One Important Thing in a Public Health Crisis: Safe Transportation

bike train logo

If you’re skipping the train during the coronavirus crisis, it’s time to ride the bike train.

Cycling advocates in north Brooklyn and western Queens will lead mass rides on Wednesday to not only turn a commute into a show of solidarity in the face of a pandemic and a mayor who has not yet moved to make the streets safer for cyclists and pedestrians, but also help new cyclists feel confident hitting the road for the first time during the crisis.

The Brooklyn bike train will meet at Sun and Air bike shop on Driggs Avenue at 8 a.m. on Wednesday, before the group heads over the Williamsburg Bridge and splits into groups headed north, south and west in Manhattan. The Queens train will meet at John Vincent Daniel Jr. Square (the corner of 43rd Ave & 51st Street) at 8:15 a.m., and that group will head toward the Queensboro Bridge before guiding you where you’re headed in Manhattan.

“If you have to get to work, it is a form of social-distancing commuting,” said volunteer bike train conductor and regular bike commuter Noel Hidalgo.

A “group ride into Manhattan” sounds bad on its face in the Age of Plague, but federal experts say you can be around people, as long as you give them a little space.

“The CDC recommendations are to keep six to 10 feet away from other people,” Albert Ko, the chairman of the epidemiology department at the Yale School of Public Health told The Atlantic about social-distance techniques.

For those of you who want to learn how to bike commute but from a distance, Courtney Williams, aka the Brown Bike Girl, is hosting classes on Facebook Live each day this week. Williams said she’ll teach you things like what to pack for your ride and how to fix a flat tire.

Should your boss insist on grinding you under the wheels of capitalism in person and not virtually, you might as well at least show up on some wheels of your own. Even Mayor de Blasio has suggested that people should bike to work if they can, and the MTA has supported the idea of not riding the train if you have other options. Would those other options be easier if say, it was legal to ride over MTA-owned bridges or if the Port Authority treated its bike bike paths like it does its car lanes (i.e. keep them open 24 hours per day)? Yes.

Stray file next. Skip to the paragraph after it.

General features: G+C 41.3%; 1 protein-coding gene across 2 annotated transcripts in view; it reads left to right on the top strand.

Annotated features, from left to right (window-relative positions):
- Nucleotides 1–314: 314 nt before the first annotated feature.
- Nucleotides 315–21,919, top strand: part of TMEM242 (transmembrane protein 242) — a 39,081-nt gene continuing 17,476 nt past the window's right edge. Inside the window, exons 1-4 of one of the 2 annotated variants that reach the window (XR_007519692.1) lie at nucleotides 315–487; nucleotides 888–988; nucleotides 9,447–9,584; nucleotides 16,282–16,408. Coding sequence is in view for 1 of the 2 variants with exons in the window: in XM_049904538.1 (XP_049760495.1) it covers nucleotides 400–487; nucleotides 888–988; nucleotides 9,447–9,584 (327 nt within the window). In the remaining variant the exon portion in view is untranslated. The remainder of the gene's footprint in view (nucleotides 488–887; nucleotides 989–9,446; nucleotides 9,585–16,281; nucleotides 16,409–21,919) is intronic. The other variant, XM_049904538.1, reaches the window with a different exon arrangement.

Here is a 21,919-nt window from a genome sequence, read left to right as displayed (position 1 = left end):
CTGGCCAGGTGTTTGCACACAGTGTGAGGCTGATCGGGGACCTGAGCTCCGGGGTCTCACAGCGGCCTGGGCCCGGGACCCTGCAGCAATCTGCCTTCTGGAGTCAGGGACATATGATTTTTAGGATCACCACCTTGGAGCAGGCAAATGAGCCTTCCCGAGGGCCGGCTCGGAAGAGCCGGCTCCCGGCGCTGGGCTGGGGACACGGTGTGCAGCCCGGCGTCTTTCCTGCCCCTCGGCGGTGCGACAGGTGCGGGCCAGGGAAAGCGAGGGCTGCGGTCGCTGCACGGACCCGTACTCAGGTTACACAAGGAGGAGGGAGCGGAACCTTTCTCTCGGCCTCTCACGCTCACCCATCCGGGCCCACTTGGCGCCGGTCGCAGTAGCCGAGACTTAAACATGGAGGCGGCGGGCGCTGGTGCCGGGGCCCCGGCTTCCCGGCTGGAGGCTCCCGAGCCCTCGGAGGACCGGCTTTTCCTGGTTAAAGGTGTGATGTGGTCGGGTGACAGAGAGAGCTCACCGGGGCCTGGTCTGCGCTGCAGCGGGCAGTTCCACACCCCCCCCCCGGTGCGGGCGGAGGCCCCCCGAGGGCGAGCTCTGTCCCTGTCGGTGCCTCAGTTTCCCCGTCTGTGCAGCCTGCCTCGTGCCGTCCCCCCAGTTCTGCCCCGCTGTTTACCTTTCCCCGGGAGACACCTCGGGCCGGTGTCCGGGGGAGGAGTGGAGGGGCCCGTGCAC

And it would also be easier if the mayor let the Department of Transportation act on Transportation Alternatives’ recommendations on how to keep cycling safe during the current riding boom:

  • create a zero tolerance policy on vehicles — city-owned, private, or commercial — blocking bike lanes, and cease any cycling-specific NYPD ticket stings. (The mayor said earlier this year that he would create a Vision Zero Unit within the NYPD, but no details of that unit, or its efforts, have been provided.)
  • build pop-up bike lanes, like those deployed during the UN General Assembly last September
  • quickly reconfigure key East River crossings, including dedicated, separated cycling paths on the Brooklyn and Queensboro bridges. The Queensboro Bridge is especially crowded because pedestrians and cyclists share a single path on the north side of the bridge. The numbers of walkers and cyclists were increasing on that span even before the current crisis.
  • fast-track permitting and construction of sidewalk and on-street bike parking, and require that office buildings allow employees to enter with bikes
  • expedite the expansion of Citi Bike in underserved neighborhoods, roll out more stations and bike valets in Manhattan’s Central Business District, and subsidize a Citi Bike discount program to incentivize new riders.

It remains unclear if the city will do any of those things — and certainly not soon enough to keep new cyclists safe. So at least the cycling community is doing its part.

Brooklyn bike train, Sun and Air Bike Shop, 788 Driggs Ave. between S. Third and S. Fourth Sts. Wednesday, March 18, 8 a.m.;  Queens bike train, John Vincent Daniel Jr. Square (the corner of 43rd Ave & 51st St.), Wednesday, March 18, 8:15 a.m. 

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